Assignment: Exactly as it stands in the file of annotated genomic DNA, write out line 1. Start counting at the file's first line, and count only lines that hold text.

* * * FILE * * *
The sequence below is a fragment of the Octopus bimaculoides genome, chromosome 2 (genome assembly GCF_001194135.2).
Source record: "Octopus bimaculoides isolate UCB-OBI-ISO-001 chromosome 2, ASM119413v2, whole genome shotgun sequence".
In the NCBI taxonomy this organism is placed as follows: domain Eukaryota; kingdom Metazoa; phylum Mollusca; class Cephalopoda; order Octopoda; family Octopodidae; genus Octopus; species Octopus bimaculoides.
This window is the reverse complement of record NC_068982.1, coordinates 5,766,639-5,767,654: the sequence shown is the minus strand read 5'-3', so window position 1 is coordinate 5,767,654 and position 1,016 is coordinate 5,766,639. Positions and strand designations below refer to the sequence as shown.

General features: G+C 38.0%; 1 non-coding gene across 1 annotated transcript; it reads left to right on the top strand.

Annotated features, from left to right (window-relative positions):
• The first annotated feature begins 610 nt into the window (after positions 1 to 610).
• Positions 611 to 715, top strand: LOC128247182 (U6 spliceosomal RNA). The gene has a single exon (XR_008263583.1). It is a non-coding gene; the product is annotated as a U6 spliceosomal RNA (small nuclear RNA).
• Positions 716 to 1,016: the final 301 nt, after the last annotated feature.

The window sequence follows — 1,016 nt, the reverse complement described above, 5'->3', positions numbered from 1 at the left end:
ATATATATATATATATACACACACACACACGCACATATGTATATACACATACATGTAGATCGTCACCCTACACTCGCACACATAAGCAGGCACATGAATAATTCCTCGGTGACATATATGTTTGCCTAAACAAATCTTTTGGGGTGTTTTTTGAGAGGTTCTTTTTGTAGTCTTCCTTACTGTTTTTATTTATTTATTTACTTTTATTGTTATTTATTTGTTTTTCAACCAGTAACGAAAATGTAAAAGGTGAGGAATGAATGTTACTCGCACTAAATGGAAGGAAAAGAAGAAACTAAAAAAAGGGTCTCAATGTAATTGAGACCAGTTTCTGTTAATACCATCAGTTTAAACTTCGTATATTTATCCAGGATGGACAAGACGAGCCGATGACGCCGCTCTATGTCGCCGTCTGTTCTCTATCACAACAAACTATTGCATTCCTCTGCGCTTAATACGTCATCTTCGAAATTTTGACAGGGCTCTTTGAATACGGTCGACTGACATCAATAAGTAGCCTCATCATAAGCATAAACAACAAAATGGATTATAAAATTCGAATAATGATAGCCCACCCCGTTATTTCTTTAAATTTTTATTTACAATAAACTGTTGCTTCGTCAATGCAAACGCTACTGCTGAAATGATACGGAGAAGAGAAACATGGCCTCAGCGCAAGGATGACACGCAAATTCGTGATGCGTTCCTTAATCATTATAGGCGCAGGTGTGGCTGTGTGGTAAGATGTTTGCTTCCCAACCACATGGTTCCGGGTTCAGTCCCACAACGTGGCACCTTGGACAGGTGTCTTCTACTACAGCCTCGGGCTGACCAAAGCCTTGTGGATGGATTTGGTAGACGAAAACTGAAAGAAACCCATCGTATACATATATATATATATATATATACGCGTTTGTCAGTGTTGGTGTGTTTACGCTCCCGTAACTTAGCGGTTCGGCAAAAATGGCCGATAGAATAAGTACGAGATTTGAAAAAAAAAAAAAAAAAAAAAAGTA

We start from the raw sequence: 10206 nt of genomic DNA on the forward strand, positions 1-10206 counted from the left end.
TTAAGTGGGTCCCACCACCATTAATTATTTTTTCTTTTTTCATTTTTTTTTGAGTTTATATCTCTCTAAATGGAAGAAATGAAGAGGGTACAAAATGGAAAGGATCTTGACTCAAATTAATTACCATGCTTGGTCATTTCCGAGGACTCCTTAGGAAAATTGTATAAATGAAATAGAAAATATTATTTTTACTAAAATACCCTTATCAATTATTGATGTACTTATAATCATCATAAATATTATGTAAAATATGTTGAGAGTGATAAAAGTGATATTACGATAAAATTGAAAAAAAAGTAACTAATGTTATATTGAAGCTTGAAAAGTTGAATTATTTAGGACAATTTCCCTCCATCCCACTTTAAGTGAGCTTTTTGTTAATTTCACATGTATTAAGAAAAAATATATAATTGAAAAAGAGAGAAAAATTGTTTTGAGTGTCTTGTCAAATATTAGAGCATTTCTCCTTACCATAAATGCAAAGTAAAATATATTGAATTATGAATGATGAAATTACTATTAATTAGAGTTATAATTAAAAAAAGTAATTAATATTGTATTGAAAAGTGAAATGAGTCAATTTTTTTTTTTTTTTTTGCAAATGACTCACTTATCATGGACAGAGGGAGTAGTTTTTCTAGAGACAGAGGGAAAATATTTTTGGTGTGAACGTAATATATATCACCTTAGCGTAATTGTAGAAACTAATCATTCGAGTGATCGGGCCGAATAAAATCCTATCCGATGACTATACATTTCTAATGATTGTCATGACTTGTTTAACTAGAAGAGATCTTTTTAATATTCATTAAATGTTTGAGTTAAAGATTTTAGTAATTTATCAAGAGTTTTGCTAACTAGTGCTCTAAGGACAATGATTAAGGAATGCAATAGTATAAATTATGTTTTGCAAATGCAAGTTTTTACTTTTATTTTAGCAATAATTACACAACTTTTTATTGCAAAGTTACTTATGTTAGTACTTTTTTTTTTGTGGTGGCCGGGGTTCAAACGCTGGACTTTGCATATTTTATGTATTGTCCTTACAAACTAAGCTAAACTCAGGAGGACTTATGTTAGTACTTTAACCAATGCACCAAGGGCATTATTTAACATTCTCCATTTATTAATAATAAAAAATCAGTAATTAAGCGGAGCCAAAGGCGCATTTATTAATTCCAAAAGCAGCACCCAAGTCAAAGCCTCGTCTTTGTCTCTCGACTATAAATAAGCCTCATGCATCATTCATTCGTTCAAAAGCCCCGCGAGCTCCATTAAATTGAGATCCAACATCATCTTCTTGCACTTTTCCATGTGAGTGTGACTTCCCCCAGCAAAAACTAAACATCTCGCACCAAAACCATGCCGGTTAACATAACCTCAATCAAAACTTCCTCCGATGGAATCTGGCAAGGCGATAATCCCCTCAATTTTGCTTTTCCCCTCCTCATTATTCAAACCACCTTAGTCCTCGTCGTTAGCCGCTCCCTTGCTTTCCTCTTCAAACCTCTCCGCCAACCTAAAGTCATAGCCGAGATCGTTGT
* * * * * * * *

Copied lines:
The sequence below is a fragment of the Octopus bimaculoides genome, chromosome 2 (genome assembly GCF_001194135.2).